As you can see, the printing on the mailer still shows through a bit.  Next time, I'll first apply a blank label and then the printed label of it, but this will certainly do the trick.

While looking for the full page labels, I came across some 1" x 4" mailing labels.  I took a few minutes to create a quick label for the back of my cards.  I also took the time to add the card number and small letters to help the participants orient the card on the back.  This took several minutes, but I think it will pay off during sessions.  Here is how the back of the cards look now:

All told, this project took me about two hours, but that includes a couple of interruptions, a bit of searching for materials and the time consuming adding of the letters to the back of the cards.  Two hours invested gives me a ready-to-implement assessment strategy that is always available in my presentation bag.  Even if I intend to use something different but run into network issues, I can pull out my Plicker cards and immediately demonstrate a technology based strategy that will work in a pinch or everyday, especially in a one device classroom.

Wednesday, November 2, 2016

The benefits of technology certifications

I recently was successful in earning my Google Certified Teacher Level 2 certification.  This comes on the heels of completing the BrainPOP Certified Teacher online course. I, of course, took the time to add these certifications to my biography page and it got me thinking about the value of these certifications.  What do they really mean to me as a teacher and presenter of professional development? A trusted colleague often teases me about the number of certifications I hold and the dedication I display in seeking them out.  He doesn't describe it as dedication, however.  He has more colorful language to describe it, but I'll go with "dedication."  I have explained that I am an outlier.  As the Educational Technology Specialist for a statewide program that serves a variety of schools and districts, I feel it benefits me to have a wide range of experience and exposure as it relates to technology integration.  Would a classroom teacher need such a variety? The likely answer is no.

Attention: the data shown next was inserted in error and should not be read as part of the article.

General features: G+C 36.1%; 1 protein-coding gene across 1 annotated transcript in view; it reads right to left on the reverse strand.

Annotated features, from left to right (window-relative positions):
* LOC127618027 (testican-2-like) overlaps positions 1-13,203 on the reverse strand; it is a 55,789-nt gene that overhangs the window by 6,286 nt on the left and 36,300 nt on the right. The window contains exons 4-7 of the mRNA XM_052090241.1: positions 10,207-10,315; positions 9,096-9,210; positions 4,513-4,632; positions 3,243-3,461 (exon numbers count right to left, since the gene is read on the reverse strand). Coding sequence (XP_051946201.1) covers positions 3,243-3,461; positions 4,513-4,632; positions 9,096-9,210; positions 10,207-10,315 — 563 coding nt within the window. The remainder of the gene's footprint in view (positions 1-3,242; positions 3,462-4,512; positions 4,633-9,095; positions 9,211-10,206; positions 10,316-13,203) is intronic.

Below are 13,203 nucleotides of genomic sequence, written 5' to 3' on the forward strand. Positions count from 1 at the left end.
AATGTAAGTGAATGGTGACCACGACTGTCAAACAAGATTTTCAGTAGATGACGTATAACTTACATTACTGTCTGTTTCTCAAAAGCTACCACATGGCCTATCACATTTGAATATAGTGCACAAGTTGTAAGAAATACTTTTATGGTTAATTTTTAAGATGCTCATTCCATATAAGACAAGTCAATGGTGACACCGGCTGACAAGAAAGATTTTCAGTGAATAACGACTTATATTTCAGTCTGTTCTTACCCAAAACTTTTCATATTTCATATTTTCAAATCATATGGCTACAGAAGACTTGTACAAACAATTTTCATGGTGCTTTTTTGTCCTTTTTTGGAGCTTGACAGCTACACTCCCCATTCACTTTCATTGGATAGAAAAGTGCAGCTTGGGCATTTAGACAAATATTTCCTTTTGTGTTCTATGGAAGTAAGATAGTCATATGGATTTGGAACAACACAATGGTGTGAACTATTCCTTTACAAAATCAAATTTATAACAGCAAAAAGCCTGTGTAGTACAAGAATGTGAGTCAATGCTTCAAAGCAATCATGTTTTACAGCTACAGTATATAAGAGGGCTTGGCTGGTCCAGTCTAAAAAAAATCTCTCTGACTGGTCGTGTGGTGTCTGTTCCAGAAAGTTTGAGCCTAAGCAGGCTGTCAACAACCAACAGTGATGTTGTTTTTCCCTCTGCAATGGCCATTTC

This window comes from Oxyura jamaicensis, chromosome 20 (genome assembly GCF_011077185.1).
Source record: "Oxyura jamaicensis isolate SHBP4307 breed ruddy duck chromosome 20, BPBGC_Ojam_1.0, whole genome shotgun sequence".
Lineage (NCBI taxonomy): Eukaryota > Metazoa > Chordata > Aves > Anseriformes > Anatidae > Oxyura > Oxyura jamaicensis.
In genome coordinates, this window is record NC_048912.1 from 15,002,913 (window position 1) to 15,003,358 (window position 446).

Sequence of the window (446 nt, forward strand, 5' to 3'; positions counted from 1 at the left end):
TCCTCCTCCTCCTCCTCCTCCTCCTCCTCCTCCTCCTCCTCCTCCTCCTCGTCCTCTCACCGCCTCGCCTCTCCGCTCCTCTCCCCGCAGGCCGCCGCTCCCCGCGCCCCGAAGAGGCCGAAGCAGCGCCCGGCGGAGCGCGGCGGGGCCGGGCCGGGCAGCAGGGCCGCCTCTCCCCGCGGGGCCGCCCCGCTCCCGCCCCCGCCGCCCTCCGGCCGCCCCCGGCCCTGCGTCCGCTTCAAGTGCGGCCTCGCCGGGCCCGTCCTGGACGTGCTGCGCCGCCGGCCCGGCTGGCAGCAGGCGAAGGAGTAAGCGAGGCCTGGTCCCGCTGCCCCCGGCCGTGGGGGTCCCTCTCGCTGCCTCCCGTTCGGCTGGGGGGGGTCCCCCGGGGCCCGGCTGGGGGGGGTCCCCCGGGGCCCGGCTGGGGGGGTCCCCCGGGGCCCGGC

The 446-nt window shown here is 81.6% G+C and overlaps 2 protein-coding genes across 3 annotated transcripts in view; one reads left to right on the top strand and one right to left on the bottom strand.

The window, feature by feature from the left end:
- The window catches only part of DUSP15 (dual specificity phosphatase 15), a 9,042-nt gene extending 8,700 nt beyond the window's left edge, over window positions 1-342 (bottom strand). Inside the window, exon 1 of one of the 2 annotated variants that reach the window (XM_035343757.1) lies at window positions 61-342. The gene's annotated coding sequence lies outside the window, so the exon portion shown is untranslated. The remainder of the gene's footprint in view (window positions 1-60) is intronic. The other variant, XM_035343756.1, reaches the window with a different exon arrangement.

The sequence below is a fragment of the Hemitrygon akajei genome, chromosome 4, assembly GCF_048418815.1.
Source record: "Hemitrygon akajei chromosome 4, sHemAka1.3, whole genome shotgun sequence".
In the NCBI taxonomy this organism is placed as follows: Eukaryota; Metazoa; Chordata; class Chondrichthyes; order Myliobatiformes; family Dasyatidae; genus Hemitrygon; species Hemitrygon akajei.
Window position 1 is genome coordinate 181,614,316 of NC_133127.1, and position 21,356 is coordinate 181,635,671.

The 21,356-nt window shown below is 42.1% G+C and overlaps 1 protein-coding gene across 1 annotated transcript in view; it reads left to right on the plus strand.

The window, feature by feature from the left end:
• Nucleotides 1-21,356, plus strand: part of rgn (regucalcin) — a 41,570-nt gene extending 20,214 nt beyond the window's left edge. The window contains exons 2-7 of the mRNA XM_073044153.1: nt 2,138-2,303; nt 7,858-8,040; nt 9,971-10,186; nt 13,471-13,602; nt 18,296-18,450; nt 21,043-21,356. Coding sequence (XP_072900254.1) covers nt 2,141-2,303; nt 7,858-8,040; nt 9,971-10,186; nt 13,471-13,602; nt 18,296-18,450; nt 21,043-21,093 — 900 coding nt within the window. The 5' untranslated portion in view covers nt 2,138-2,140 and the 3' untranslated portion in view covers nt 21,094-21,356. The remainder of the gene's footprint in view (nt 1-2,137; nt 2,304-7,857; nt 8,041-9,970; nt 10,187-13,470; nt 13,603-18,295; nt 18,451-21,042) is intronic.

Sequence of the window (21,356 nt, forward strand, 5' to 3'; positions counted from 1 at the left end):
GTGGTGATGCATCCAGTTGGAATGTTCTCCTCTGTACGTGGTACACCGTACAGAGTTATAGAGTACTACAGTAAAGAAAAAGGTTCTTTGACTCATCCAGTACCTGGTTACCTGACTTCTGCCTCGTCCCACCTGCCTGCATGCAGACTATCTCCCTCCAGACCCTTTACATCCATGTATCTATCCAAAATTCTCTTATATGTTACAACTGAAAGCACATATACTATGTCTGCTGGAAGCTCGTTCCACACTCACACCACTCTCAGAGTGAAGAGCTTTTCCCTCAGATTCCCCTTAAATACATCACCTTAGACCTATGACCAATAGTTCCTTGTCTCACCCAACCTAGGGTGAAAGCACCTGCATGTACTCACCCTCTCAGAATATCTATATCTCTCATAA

However, they did agree on two points about certifications. First, if two candidates displayed equally impressive soft skills, then earned certifications could be a deciding factor because, and this was the second point, the earning of respected technology certifications did indicate the desire and dedication to go the extra mile to learn more and demonstrate their knowledge. I see this extra effort on the part of a teacher as incredibly important.

If I were looking to add staff to serve in instructional technology, certifications would not be the driving force, but could certainly "steer" my decision. (See what I did there?) I would never hire the prospective coach that held nine certifications without a long, thorough interview to evaluate the soft skills, but the earning of certifications, does, for me, demonstrate a teachers' desire to expand and improve their practice.